Write

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Learn About the 5 Early Literacy Practices

Reading and writing go together. As children scribble and draw, they practice eye-hand coordination and exercise muscles in their fingers and hands. This helps develop the fine motor control they need to write words. 

Tips:

  • Children become aware that printed letters stand for words as they see print used in their daily lives. Let them see you write lists, jot down reminders, or make notes on a calendar.
  • Once your child can grasp a thick crayon or marker, give him or her unlined paper and plenty of opportunities to read and write.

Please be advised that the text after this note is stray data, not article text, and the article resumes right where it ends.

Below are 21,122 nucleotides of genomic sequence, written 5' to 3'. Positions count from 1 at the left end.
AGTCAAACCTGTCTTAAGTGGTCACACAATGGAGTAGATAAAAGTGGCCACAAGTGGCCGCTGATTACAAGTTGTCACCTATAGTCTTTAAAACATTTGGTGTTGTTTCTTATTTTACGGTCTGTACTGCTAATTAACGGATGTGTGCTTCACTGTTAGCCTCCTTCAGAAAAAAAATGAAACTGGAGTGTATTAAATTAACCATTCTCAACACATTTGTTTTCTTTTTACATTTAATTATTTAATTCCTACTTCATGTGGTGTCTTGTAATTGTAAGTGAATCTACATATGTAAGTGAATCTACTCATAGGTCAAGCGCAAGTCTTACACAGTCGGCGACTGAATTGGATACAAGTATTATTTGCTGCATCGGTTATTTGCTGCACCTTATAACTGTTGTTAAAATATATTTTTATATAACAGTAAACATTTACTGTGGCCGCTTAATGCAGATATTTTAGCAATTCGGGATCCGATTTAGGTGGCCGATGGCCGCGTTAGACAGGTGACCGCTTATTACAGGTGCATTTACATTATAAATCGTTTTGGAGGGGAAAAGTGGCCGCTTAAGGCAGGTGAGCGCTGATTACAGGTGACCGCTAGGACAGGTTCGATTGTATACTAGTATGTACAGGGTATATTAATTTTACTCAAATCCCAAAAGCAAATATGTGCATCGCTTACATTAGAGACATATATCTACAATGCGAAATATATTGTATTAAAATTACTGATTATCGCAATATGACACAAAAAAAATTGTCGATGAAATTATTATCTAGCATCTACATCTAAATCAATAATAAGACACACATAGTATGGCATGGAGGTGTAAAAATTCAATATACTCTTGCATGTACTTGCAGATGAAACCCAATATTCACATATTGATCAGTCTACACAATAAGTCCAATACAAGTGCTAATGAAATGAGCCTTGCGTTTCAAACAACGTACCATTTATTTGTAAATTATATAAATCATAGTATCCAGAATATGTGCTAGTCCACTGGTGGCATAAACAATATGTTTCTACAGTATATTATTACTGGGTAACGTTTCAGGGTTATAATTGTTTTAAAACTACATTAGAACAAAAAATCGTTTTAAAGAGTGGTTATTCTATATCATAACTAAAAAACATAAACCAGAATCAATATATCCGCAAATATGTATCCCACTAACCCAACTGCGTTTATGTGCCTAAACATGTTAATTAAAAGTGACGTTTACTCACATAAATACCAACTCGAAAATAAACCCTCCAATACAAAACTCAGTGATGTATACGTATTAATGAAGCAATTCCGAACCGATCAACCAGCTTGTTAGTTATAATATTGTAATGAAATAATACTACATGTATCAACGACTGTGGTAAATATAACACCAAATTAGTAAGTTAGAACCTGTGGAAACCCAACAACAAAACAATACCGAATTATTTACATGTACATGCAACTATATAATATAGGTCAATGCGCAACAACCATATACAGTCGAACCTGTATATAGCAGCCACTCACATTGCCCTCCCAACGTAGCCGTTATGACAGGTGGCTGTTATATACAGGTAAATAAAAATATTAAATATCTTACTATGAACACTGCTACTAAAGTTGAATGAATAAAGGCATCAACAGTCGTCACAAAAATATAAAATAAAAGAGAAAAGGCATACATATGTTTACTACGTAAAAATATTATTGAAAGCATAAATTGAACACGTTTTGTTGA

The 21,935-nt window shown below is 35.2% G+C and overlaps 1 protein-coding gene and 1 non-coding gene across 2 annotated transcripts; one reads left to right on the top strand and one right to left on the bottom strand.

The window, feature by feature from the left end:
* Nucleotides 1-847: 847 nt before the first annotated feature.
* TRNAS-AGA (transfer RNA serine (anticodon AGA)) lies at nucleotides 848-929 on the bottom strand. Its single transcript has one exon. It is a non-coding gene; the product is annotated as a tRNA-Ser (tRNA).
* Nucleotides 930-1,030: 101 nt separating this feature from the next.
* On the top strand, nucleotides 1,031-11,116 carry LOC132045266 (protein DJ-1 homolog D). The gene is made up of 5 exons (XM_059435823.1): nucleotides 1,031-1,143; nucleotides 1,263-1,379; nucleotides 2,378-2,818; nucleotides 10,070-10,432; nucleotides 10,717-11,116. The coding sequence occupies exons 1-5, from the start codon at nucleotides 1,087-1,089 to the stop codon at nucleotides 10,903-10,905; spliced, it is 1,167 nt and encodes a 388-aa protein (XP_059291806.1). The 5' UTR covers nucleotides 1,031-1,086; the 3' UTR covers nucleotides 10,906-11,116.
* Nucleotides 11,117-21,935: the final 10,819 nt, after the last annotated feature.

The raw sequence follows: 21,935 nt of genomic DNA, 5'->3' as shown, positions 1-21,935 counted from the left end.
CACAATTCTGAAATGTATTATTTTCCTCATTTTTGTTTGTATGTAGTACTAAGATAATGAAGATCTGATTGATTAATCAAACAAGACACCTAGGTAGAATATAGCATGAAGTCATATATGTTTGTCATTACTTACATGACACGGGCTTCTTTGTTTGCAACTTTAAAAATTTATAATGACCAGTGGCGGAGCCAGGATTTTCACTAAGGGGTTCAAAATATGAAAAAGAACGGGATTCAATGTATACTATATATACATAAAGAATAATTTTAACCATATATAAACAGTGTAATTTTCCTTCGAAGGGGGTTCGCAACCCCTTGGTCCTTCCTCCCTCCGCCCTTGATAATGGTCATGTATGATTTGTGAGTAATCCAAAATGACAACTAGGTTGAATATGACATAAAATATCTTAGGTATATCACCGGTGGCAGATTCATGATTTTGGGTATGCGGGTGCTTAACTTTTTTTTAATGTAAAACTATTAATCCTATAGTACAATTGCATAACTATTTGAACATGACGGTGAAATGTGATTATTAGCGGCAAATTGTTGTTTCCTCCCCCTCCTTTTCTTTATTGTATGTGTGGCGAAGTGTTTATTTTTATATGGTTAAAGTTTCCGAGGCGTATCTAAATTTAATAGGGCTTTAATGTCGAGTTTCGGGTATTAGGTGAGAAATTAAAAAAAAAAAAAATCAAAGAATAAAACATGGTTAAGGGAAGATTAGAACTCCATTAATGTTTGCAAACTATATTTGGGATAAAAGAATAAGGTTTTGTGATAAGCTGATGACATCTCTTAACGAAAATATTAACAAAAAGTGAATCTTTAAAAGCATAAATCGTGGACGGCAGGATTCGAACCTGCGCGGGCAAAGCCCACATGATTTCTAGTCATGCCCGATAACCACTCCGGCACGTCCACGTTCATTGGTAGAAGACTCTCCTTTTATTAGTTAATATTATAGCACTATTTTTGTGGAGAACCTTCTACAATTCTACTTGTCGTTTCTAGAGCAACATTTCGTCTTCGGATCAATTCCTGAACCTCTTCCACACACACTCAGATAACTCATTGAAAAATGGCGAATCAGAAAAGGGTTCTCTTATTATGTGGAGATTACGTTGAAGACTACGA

• Talk to your child about what he or she draws, ask questions, and respond to what your child says. You can also make up a story to go with the drawing.

Activities:

  • Encourage your children to "sign" their name on their drawings. It is okay if their signature begins as a scribble!
  • Ask your child to label parts of his or her drawings.
  • Make letter-shaped cookies (and eat them!).
  • "Write" your names in a tray of rice. 

How the library can help:

Many CADL locations have a place to write, and often storytimes include crafts involving drawing, writing, using scissors and other fine motor activities.

Here are some books about drawing and letters:

Harold and the Purple Crayon by Crockett Johnson

The Day the Crayons Quit by Drew Daywalt

Chicka Chicka Boom Boom by Bill Martin 

Pete the Cat: I Love My White Shoes by Eric Litwin

Journey by Aaron Becker

Adapted from Every Child Ready to Read @ Your Library, 2nd Edition

 

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